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Ten essential facts about Bern

September 14, 2011, 9 Comments

The New York Times recently had a great little article about 36 hours in Bern, with 12 things to see and do in the Swiss capital.

It included some of my favourite places: Confiserie Tschirren and Adriano’s café, the covered arcades and Bear Garden, and of course the view from the Rosengarten (pictured above). Rather strangely the beautiful cathedral didn’t get a look in, possibly because they spent two of their 36 hours cycling out of the city to a farm. Not a normal thing to do on a city break, but then again Bern is no normal city.

I realised today that Bern has now been my home for 2000 days, or 48,000 hours, give or take a few. In celebration of that fact, I’d planned to write something about my favourite spots; trouble is not only have I already written about some (such as the fabulous Gelateria di Berna), but then the New York Times beat me to it and chose lots of the same things. Easy to do, given how small Bern is. So instead, here are a few fascinating facts about the city where I live.

  • Bern was founded in 1191 by Duke Berchtold V of Zähringen. He is supposed to have said that the new city would be named after the first animal to be found on a hunting expedition in the woods. Luckily it was a bear (Bär in German, plural Bären, or Baeren) and not a rat.
  • Just over 130,00 people live in Bern, making it Switzerland’s fourth-largest city. Foreigners make up 23.2% of the population, with the two largest groups being Germans (6206) and Italians (4136). I am one of only 301 British residents, but there are 1738 diplomats, including 457 diplomatic children, if such creatures exist.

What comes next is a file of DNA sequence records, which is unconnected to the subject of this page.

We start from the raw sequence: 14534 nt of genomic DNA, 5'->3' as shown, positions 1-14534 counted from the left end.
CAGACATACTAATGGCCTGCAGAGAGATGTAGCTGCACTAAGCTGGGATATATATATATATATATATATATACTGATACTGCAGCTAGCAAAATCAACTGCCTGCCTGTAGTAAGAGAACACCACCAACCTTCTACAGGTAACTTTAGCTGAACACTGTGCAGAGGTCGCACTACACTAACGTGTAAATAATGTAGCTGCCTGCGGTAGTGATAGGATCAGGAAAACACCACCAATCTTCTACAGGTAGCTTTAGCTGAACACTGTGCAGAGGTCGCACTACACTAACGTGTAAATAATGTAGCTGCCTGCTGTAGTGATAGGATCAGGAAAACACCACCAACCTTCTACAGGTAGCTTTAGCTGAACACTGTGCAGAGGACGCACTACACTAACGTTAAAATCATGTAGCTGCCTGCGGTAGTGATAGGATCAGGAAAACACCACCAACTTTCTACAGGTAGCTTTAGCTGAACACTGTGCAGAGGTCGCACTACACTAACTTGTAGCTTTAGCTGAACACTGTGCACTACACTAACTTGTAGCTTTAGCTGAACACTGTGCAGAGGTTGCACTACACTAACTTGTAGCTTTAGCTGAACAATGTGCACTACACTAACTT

• Bern’s official title is Bundesstadt, or Federal City, rather than Hauptstadt, or capital city. Switzerland technically has no capital but since 1848 Bern has been the seat of the Federal Parliament and government so is the de facto capital.
  • The street signs in the Old Town are different colours – green, white, yellow and burgundy. This is a hangover from when Napoleon conquered the city in 1798. His troops were largely illiterate so the coloured signs were used to help them find their quarters.
  • At 101 metres, the cathedral spire is the tallest in Switzerland. The Gothic lacework top (currently being restored) was added to the medieval tower in 1889-93. It’s 222 steps to the top viewpoint and on the way you pass Switzerland’s biggest bell, weighing 10,000 kg.
  • Bern’s two gifts to the sweet-toothed world are Toblerone and Ovomaltine. The triangular chocolate was invented by Theodor Tobler in 1908 and every piece is still made in Bern. Ovomaltine (known as Ovaltine in Britain) was created in 1904 by Dr Albert Wander, who mixed malt, egg, milk and cocoa.
  • German is the main language (81% of the population) followed by Italian (3.9%) and French (3.6%). The Bernese dialect is famous in the rest of Switzerland for being rather slow. It sounds almost as if someone is taking a leisurely stroll through the woods while humming a merry tune. Almost.
  • All of the Old Town is a Unesco heritage site, making tourism big business. 400,776 visitors came in 2010, just over half of them Swiss. Of the foreign guests, the five most common nationalities were German, American, British, French and Italian.